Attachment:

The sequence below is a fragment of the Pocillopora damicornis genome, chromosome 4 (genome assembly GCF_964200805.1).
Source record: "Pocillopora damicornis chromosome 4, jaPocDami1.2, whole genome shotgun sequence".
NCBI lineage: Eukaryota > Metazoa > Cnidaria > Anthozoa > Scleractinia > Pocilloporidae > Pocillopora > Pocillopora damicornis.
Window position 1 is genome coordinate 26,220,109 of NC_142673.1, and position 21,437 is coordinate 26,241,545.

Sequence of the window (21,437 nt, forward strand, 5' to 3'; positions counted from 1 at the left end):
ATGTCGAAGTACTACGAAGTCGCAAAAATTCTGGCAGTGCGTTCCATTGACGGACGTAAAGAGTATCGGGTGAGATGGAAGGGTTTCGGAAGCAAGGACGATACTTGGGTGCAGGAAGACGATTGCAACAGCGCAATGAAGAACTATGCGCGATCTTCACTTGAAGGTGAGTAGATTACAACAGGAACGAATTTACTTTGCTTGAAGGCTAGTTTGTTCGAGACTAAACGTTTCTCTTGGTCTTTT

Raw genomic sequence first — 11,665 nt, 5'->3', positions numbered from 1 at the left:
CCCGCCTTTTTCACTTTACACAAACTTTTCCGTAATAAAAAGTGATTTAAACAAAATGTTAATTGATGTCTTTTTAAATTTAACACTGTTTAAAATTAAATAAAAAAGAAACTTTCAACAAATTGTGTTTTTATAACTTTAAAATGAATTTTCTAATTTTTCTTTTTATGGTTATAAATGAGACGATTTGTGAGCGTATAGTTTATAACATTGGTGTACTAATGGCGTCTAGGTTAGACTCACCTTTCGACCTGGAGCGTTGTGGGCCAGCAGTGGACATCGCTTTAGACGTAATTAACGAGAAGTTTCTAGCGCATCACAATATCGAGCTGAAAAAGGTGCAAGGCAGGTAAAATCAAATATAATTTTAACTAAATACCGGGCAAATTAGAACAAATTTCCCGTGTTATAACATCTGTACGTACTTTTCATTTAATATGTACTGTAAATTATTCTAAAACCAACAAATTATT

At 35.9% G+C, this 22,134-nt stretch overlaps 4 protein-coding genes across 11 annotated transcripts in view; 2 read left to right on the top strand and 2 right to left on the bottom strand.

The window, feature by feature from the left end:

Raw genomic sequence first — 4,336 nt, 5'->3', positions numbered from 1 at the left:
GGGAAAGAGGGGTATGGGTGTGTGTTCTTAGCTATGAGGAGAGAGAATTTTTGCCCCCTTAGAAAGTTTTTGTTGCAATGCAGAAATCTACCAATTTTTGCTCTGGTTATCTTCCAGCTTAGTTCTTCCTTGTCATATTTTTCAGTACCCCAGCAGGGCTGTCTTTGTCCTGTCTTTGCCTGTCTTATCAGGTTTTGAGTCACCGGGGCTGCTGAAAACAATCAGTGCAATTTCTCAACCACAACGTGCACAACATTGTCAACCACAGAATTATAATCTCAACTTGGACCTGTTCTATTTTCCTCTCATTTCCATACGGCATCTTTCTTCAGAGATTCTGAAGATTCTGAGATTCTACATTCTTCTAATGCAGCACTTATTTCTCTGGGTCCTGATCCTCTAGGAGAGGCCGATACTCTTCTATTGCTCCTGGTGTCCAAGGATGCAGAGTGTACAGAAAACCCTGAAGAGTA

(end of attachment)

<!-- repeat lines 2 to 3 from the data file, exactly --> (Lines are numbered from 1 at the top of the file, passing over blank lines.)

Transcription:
Source record: "Pocillopora damicornis chromosome 4, jaPocDami1.2, whole genome shotgun sequence".
NCBI lineage: Eukaryota > Metazoa > Cnidaria > Anthozoa > Scleractinia > Pocilloporidae > Pocillopora > Pocillopora damicornis.